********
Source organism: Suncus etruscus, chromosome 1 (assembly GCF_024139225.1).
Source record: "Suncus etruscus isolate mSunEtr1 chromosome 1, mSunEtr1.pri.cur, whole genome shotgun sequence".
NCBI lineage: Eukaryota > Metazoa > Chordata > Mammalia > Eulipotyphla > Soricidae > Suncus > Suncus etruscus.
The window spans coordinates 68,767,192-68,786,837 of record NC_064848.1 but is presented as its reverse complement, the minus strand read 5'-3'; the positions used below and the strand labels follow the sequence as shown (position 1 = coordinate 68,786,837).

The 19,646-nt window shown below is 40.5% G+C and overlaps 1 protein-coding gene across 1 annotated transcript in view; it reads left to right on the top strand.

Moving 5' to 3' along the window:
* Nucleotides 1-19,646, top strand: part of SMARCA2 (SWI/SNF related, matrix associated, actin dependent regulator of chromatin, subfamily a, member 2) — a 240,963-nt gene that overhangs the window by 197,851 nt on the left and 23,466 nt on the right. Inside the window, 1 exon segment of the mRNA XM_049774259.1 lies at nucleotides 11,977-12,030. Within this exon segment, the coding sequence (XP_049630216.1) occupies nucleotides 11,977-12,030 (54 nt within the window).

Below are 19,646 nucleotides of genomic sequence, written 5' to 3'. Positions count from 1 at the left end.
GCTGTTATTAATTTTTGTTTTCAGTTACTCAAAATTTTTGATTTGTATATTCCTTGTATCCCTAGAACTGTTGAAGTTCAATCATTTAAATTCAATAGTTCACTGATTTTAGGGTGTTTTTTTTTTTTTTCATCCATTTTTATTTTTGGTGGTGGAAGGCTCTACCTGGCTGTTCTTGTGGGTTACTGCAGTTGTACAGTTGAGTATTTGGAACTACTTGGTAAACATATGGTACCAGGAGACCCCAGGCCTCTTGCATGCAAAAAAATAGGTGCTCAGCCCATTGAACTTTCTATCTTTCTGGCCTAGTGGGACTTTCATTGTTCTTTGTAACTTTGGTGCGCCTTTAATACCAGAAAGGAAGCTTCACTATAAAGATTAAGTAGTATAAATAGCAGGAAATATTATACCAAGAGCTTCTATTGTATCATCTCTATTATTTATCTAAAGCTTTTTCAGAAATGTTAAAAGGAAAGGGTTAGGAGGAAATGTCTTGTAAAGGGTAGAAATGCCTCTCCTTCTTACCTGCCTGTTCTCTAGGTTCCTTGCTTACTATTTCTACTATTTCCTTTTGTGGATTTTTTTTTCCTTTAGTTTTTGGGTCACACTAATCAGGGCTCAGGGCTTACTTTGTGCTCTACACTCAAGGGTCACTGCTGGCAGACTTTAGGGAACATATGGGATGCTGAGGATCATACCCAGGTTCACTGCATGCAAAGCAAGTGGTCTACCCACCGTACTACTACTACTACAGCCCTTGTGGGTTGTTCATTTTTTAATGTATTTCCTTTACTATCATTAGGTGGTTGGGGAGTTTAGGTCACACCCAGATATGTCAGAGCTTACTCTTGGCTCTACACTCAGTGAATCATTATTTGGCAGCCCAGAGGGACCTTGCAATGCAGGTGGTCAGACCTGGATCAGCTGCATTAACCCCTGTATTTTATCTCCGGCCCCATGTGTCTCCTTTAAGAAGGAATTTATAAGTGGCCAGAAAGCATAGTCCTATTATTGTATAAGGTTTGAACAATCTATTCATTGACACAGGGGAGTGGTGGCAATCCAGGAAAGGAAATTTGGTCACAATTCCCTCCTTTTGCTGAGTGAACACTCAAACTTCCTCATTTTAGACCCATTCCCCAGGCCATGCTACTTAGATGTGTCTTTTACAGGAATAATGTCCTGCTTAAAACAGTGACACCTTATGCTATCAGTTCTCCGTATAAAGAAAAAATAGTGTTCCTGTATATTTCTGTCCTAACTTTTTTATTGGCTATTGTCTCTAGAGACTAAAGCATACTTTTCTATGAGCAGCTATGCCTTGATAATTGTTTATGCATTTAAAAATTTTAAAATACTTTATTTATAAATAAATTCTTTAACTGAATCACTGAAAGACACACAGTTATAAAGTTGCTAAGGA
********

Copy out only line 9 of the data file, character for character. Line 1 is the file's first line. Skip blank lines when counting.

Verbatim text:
GCTGTTATTAATTTTTGTTTTCAGTTACTCAAAATTTTTGATTTGTATATTCCTTGTATCCCTAGAACTGTTGAAGTTCAATCATTTAAATTCAATAGTTCACTGATTTTAGGGTGTTTTTTTTTTTTTTCATCCATTTTTATTTTTGGTGGTGGAAGGCTCTACCTGGCTGTTCTTGTGGGTTACTGCAGTTGTACAGTTGAGTATTTGGAACTACTTGGTAAACATATGGTACCAGGAGACCCCAGGCCTCTTGCATGCAAAAAAATAGGTGCTCAGCCCATTGAACTTTCTATCTTTCTGGCCTAGTGGGACTTTCATTGTTCTTTGTAACTTTGGTGCGCCTTTAATACCAGAAAGGAAGCTTCACTATAAAGATTAAGTAGTATAAATAGCAGGAAATATTATACCAAGAGCTTCTATTGTATCATCTCTATTATTTATCTAAAGCTTTTTCAGAAATGTTAAAAGGAAAGGGTTAGGAGGAAATGTCTTGTAAAGGGTAGAAATGCCTCTCCTTCTTACCTGCCTGTTCTCTAGGTTCCTTGCTTACTATTTCTACTATTTCCTTTTGTGGATTTTTTTTTCCTTTAGTTTTTGGGTCACACTAATCAGGGCTCAGGGCTTACTTTGTGCTCTACACTCAAGGGTCACTGCTGGCAGACTTTAGGGAACATATGGGATGCTGAGGATCATACCCAGGTTCACTGCATGCAAAGCAAGTGGTCTACCCACCGTACTACTACTACTACAGCCCTTGTGGGTTGTTCATTTTTTAATGTATTTCCTTTACTATCATTAGGTGGTTGGGGAGTTTAGGTCACACCCAGATATGTCAGAGCTTACTCTTGGCTCTACACTCAGTGAATCATTATTTGGCAGCCCAGAGGGACCTTGCAATGCAGGTGGTCAGACCTGGATCAGCTGCATTAACCCCTGTATTTTATCTCCGGCCCCATGTGTCTCCTTTAAGAAGGAATTTATAAGTGGCCAGAAAGCATAGTCCTATTATTGTATAAGGTTTGAACAATCTATTCATTGACACAGGGGAGTGGTGGCAATCCAGGAAAGGAAATTTGGTCACAATTCCCTCCTTTTGCTGAGTGAACACTCAAACTTCCTCATTTTAGACCCATTCCCCAGGCCATGCTACTTAGATGTGTCTTTTACAGGAATAATGTCCTGCTTAAAACAGTGACACCTTATGCTATCAGTTCTCCGTATAAAGAAAAAATAGTGTTCCTGTATATTTCTGTCCTAACTTTTTTATTGGCTATTGTCTCTAGAGACTAAAGCATACTTTTCTATGAGCAGCTATGCCTTGATAATTGTTTATGCATTTAAAAATTTTAAAATACTTTATTTATAAATAAATTCTTTAACTGAATCACTGAAAGACACACAGTTATAAAGTTGCTAAGGA